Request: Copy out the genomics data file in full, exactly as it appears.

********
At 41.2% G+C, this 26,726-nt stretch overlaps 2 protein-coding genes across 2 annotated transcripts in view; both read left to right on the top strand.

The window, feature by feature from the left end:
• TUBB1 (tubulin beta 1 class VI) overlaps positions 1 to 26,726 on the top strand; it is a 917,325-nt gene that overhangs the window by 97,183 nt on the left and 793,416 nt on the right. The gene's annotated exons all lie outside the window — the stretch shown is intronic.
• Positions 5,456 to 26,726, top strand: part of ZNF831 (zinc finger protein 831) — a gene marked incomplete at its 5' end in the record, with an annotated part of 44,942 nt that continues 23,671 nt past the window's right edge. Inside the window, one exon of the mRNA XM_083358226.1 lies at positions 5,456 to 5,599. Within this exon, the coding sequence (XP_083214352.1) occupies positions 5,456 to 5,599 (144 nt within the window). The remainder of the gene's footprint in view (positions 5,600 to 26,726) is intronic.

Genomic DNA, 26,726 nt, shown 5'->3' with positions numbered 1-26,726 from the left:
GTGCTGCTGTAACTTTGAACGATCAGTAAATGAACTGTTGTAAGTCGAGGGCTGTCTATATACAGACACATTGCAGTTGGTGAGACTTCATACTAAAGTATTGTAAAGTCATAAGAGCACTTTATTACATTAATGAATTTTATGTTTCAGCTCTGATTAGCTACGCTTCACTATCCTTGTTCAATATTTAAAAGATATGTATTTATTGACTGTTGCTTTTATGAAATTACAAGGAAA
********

At 41.2% G+C, this 26,726-nt stretch overlaps 2 protein-coding genes across 2 annotated transcripts in view; both read left to right on the top strand.

The window, feature by feature from the left end:
• TUBB1 (tubulin beta 1 class VI) overlaps positions 1 to 26,726 on the top strand; it is a 917,325-nt gene that overhangs the window by 97,183 nt on the left and 793,416 nt on the right. The gene's annotated exons all lie outside the window — the stretch shown is intronic.
• Positions 5,456 to 26,726, top strand: part of ZNF831 (zinc finger protein 831) — a gene marked incomplete at its 5' end in the record, with an annotated part of 44,942 nt that continues 23,671 nt past the window's right edge. Inside the window, one exon of the mRNA XM_083358226.1 lies at positions 5,456 to 5,599. Within this exon, the coding sequence (XP_083214352.1) occupies positions 5,456 to 5,599 (144 nt within the window). The remainder of the gene's footprint in view (positions 5,600 to 26,726) is intronic.

Genomic DNA, 26,726 nt, shown 5'->3' with positions numbered 1-26,726 from the left:
GTGCTGCTGTAACTTTGAACGATCAGTAAATGAACTGTTGTAAGTCGAGGGCTGTCTATATACAGACACATTGCAGTTGGTGAGACTTCATACTAAAGTATTGTAAAGTCATAAGAGCACTTTATTACATTAATGAATTTTATGTTTCAGCTCTGATTAGCTACGCTTCACTATCCTTGTTCAATATTTAAAAGATATGTATTTATTGACTGTTGCTTTTATGAAATTACAAGGAAA